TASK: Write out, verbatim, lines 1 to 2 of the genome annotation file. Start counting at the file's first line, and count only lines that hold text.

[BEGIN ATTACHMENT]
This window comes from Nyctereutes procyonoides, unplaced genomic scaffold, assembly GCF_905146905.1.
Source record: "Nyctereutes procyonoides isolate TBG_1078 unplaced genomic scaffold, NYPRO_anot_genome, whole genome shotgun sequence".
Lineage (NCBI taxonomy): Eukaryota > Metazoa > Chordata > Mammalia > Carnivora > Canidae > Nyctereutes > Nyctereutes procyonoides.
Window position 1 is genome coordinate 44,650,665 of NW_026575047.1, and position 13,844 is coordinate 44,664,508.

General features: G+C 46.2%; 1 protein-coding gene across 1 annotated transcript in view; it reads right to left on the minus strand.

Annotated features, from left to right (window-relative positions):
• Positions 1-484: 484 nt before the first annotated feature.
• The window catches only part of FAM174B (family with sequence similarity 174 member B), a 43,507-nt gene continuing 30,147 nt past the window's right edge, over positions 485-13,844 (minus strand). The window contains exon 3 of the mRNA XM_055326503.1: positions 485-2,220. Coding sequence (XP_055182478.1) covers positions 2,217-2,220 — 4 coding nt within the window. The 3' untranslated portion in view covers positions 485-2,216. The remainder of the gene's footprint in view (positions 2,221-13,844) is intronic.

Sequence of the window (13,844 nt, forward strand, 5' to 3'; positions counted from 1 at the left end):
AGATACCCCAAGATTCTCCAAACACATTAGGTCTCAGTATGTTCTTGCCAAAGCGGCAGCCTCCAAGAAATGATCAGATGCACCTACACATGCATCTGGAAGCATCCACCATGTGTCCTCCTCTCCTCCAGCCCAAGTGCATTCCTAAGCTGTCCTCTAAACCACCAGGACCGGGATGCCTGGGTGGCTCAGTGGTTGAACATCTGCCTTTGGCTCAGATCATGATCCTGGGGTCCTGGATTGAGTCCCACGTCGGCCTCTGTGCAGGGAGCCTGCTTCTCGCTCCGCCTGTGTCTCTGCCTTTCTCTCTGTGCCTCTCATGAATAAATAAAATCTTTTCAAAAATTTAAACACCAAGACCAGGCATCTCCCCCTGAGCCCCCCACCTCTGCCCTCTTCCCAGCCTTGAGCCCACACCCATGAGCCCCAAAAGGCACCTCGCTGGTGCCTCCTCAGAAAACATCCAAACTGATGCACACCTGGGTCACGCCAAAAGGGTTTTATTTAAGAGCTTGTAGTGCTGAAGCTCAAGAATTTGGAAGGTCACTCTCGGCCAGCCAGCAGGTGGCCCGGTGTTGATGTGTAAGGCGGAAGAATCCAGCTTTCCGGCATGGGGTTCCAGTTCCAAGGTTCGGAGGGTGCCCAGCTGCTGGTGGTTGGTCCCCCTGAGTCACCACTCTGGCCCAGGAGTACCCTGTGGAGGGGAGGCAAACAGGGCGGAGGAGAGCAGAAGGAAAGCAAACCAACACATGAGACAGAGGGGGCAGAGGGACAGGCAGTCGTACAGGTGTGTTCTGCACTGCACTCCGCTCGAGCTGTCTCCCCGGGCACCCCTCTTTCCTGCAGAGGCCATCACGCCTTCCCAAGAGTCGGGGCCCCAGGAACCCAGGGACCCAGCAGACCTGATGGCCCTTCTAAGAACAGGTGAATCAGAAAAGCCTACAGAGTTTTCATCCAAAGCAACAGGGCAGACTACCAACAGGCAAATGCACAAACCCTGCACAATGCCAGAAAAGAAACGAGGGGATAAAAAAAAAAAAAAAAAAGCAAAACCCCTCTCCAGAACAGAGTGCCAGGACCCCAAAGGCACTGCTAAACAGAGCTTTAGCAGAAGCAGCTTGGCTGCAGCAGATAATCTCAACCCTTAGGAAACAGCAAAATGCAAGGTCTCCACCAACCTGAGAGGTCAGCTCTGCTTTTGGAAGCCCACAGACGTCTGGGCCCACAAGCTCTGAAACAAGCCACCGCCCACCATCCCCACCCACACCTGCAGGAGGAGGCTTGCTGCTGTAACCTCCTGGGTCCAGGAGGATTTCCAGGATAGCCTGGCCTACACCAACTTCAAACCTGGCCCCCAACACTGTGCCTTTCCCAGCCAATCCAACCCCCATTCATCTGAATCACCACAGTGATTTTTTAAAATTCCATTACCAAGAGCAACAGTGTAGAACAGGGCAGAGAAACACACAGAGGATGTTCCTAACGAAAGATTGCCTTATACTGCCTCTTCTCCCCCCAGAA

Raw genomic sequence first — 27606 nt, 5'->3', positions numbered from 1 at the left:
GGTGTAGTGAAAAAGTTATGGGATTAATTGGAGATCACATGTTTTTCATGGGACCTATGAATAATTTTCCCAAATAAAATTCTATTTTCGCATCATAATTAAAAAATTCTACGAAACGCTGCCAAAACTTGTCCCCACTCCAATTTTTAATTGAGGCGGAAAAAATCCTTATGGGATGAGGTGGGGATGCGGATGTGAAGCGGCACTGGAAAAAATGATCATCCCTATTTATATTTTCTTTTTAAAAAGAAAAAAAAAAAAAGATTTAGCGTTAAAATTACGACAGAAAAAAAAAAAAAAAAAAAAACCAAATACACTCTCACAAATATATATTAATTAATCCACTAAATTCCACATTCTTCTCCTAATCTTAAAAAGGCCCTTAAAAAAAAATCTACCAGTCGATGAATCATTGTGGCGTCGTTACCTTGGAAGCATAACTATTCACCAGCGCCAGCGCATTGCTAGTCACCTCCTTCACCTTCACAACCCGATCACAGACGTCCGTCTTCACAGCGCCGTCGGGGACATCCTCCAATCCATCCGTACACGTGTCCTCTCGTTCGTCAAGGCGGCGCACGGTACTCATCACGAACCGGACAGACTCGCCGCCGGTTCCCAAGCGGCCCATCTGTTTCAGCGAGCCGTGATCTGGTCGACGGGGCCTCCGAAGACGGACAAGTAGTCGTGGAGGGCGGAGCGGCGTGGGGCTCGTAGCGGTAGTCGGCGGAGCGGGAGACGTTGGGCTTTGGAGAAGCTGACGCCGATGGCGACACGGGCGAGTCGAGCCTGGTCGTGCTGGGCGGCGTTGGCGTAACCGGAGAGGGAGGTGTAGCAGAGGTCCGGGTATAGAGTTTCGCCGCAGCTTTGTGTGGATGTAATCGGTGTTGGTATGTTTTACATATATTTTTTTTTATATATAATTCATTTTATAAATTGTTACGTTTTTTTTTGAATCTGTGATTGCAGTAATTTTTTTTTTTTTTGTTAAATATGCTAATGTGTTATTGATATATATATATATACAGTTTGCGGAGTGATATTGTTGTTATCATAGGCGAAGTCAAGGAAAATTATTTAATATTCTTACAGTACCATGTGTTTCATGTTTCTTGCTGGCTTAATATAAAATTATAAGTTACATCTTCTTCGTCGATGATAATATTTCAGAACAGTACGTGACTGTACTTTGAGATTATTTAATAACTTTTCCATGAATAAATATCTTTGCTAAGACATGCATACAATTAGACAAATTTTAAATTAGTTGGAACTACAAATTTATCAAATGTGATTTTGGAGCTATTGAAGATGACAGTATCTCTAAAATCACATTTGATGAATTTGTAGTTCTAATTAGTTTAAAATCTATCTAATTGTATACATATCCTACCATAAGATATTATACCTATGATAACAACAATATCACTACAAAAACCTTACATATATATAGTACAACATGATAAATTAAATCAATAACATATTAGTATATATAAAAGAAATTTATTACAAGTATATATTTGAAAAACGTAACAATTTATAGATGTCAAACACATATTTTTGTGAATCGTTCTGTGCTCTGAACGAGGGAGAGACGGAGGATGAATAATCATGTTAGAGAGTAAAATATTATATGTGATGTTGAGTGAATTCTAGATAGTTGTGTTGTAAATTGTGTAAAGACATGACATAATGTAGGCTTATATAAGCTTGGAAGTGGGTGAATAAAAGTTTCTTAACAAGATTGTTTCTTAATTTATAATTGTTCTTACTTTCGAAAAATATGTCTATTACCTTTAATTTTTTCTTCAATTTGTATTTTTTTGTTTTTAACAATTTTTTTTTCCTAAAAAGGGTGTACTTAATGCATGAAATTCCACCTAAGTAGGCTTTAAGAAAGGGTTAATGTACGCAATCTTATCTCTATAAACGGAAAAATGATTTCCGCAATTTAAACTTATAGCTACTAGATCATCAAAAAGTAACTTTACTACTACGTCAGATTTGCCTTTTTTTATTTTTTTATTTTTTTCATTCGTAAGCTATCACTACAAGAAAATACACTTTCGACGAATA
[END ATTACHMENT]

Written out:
This window comes from Nyctereutes procyonoides, unplaced genomic scaffold, assembly GCF_905146905.1.
Source record: "Nyctereutes procyonoides isolate TBG_1078 unplaced genomic scaffold, NYPRO_anot_genome, whole genome shotgun sequence".